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Iron Fists’ and Musical Movies

Kevin Noonan | Friday, November 2, 2012

This weekend’s “The Man with the Iron Fists” has been seen heavy build up in the media, selling it as “Brought to You by Quentin Tarantino.” But while the film is indeed produced by Tarantino, and he did have a hand in the creative process, this movie comes straight from the mind of the leader of the Wu Tang Clan, RZA. RZA, long respected as one of the greatest hip-hop producers and artists of his time, wrote and directed this martial-arts film, and while it might seem odd to see a rapper behind the camera of a major motion picture, it is not the first time a musician has sat in the director’s chair.
Frank Sinatra
“None But the Brave” (1965)
Sinatra, the sultan of swoon himself, directed and starred in this portrayal of World War II. The film is narrated by a Japanese officer through a journal he is writing for his wife as his platoon is stuck on a Pacific Island and cut off from the rest of the world.
After an American plane crashed onto the same island, the tensions between the two factions grow to a boiling point before they reach a peaceful coexistence. When the Americans establish radio communications, however, a platoon of American soldiers shows up to the island with orders to attack, resulting in massive casualties.
Due to its heavy-handed anti-war themes and generally being a really bad movie, critics generally panned the film.
Barbara Streisand
“The Prince of Tides” (1991)
Streisand actually has directed three films. One – “The Mirror Has Two Faces” – was really just terrible, and another was “The Prince of Tides,” starring Streisand and Nick Nolte.This romantic-drama traces the love connection of Streisand, a psychiatrist, and Nolte, the twin brother of one of Streisand’s clients. After Nolte’s twin sister attempts suicide for a second time, his mother implores him to aid Streisand help the girl. Both Streisand and Nolte are in failing marriages and their love is forbidden and blah blah blah. Critics loved it, and it was nominated for seven Academy Awards including Best Picture (which it lost to the slightly darker “The Silence of the Lambs”). And it made $110,000,000 at the box office, which is pretty above average too.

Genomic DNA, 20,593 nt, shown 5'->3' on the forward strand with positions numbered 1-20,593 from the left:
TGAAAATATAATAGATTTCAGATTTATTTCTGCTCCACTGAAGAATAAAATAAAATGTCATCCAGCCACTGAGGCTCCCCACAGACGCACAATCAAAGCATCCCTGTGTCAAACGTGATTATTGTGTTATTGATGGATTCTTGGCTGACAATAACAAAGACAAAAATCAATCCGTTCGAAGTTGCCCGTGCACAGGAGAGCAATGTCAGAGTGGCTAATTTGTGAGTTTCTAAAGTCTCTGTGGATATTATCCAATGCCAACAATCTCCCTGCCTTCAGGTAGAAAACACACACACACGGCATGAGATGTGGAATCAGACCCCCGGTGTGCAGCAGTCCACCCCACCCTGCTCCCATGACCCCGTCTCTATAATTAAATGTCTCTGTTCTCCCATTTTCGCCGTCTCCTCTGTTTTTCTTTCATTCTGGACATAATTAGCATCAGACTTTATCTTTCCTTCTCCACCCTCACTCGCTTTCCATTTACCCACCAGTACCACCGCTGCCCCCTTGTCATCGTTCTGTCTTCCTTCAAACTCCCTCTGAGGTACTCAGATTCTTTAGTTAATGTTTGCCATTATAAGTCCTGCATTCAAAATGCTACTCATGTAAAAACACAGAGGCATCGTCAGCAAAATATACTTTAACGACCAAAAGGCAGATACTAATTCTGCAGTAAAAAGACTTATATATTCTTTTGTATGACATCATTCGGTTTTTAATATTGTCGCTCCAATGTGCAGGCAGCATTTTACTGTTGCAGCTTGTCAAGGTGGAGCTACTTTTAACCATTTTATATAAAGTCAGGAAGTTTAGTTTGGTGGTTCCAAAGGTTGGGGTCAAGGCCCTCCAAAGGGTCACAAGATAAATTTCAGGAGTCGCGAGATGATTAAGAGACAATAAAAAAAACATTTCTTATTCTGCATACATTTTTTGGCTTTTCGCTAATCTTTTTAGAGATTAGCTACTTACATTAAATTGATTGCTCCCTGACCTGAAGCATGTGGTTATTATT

Rob Zombie
“Halloween” (2007)
Rob Zombie is one of the truly straight up and down weird guys in the music industry, so it’s not that much of a surprise that his film career includes at least one movie where the main character is a mass murderer.
This remake of the 1978 horror film follows Michael Myers as he wreaks havoc on his hometown with a knife and general murdering and stuff. Critics generally didn’t care for the film, but it did make $80,000,000 at the box office, which apparently was good enough to let Zombie make a sequel in 2009.
Kanye West
“Cruel Summer” (2012)
This is kind of a cop out, because it’s not a real “movie” per se, but West’s short film might be the most critically acclaimed film by any musician of all. The 35-minute short debuted at the Cannes Film Festival and was shown out of competition. The film, which finds inspiration in Arabian lore, was widely praised by critics as being revolutionary and visionary in its direction. West displayed the film not on one screen, like most traditional movies, but instead on seven different screens – three in the front of the room, one on the floor, one on the ceiling and one on each side of the audience.
“The Man with the Iron Fists” (2012)
The Wu Tang rapper directs this martial-arts action comedy and co-wrote it with writer/director/producer/actor Eli Roth. RZA stars as The Blacksmith, who must create intricate and unique deadly weapons in order to protect his small village in 19th-century China. A number of assassins and warriors come into play as well, including Russell Crowe as an opium-addicted killer and Lucy Liu as a powerful brothel owner.
The film features music from a number of popular artists, including Kanye West, Wiz Khalifa, My Chemical Romance and The Black Keys, and a number of concerts were held to help promote the movie.
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